Greenwich Park is the most historic of all London’s Royal Parks, but sadly much of its history has been lost.
Thanks to your generous support and following a successful pilot, we were thrilled to help fund a community archaeology project between 2014-2016, together with English Heritage and the Friends of Greenwich Park.
This three year community project included 28 ‘dig’ days, a volunteer programme and school workshops to unearth the hidden past. Volunteers worked with a team of archaeologists from the Keevill Heritage Consultancy to:
- Excavate the former Keepers Cottage, a complex of 17th century buildings demolished in the 19th century
- Locate and excavate the Tudor 'Snow Well'
- Clean, survey and do measured drawings, and relate findings to the historical evidence
- Record, analyse and publish results
The dig centred on uncovering the Keeper’s Cottage, or Lodge complex, which for 200 years was the working hub of the park. Volunteers found interesting pottery, clay pipes and even a Roman broach! They searched out tithe maps and early census records to reveal more of the park’s history.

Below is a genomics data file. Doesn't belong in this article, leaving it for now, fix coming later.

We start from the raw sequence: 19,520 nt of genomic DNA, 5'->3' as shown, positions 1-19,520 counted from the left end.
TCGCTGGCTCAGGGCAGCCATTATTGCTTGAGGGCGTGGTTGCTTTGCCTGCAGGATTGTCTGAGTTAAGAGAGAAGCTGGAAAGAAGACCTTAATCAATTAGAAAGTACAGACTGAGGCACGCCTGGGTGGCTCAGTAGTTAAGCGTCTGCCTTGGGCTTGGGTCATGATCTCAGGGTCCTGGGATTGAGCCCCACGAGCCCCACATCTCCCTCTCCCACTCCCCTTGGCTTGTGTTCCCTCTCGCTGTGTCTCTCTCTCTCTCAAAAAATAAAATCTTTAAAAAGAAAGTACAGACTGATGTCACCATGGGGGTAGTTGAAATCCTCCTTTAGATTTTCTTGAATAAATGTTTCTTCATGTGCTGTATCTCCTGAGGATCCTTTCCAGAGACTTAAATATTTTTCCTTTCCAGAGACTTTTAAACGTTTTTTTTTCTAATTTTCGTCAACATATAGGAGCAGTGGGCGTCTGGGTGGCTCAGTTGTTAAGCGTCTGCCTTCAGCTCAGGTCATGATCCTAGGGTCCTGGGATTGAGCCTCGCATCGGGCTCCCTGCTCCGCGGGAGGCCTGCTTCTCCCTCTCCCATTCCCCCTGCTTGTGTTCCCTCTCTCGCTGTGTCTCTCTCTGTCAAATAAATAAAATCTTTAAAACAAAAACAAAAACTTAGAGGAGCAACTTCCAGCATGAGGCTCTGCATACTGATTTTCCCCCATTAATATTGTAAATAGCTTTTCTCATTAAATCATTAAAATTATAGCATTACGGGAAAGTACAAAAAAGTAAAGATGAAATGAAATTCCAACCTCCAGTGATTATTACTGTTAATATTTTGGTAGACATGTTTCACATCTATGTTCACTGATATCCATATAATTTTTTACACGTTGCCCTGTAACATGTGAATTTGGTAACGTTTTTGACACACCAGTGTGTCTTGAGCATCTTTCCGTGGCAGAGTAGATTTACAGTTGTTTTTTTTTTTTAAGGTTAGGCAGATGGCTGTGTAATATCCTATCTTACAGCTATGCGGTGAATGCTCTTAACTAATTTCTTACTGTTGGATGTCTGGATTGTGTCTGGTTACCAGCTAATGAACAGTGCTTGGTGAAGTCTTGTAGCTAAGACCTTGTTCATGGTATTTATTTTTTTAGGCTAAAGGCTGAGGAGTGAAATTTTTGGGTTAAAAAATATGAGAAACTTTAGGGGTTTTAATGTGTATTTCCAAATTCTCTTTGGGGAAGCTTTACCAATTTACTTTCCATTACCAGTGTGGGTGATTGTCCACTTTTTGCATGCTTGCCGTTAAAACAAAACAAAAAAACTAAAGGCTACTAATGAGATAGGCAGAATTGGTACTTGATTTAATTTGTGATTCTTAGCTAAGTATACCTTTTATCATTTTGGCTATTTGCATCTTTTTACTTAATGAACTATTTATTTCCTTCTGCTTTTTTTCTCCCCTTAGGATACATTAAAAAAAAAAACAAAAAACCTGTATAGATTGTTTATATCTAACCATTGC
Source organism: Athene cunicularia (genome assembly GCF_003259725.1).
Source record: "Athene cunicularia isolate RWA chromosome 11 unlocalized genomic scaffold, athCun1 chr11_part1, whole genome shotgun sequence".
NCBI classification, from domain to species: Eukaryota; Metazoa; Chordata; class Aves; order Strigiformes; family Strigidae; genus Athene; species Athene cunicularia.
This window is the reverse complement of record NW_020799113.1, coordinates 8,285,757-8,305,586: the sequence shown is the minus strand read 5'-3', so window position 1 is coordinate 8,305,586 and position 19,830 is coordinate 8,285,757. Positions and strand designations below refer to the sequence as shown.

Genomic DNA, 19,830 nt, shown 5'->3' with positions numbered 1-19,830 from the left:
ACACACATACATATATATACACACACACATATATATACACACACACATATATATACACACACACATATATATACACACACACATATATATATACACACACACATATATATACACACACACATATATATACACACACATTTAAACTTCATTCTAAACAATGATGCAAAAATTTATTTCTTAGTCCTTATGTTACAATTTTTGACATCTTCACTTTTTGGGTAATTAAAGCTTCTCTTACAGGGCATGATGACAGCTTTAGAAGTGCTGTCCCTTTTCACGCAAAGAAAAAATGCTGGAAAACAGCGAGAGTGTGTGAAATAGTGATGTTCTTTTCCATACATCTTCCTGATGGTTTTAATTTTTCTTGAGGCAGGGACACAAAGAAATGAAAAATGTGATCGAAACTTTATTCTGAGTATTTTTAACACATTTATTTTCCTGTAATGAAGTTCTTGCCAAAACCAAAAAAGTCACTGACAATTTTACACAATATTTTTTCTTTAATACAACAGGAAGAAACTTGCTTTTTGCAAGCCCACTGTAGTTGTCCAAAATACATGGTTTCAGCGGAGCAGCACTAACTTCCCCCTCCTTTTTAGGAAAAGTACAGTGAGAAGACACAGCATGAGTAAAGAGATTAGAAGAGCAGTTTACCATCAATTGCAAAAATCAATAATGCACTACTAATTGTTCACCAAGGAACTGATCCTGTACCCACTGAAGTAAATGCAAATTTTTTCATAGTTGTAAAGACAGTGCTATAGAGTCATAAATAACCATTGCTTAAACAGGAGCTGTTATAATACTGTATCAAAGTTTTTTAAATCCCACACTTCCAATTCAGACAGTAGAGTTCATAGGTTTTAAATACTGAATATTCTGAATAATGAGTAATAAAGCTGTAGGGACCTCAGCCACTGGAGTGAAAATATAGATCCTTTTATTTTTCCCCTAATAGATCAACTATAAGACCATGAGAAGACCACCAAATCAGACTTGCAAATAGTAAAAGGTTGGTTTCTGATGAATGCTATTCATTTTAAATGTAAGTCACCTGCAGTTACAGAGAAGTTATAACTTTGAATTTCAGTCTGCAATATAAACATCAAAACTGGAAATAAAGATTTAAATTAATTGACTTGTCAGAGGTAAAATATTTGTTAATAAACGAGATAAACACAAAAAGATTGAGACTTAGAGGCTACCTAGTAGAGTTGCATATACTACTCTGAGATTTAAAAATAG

The original Keeper’s Cottage complex housed several buildings and is shown in early plans of Greenwich Park such as the ‘Pepys’ map of 1680. It was demolished in 1853 when the only known image of the cottage was taken. Three of the buildings in the complex were unearthed in 2016, dating from 18th to 19th century based on the remaining brickwork. It is thought the find includes the cottage itself, an outside toilet and shed.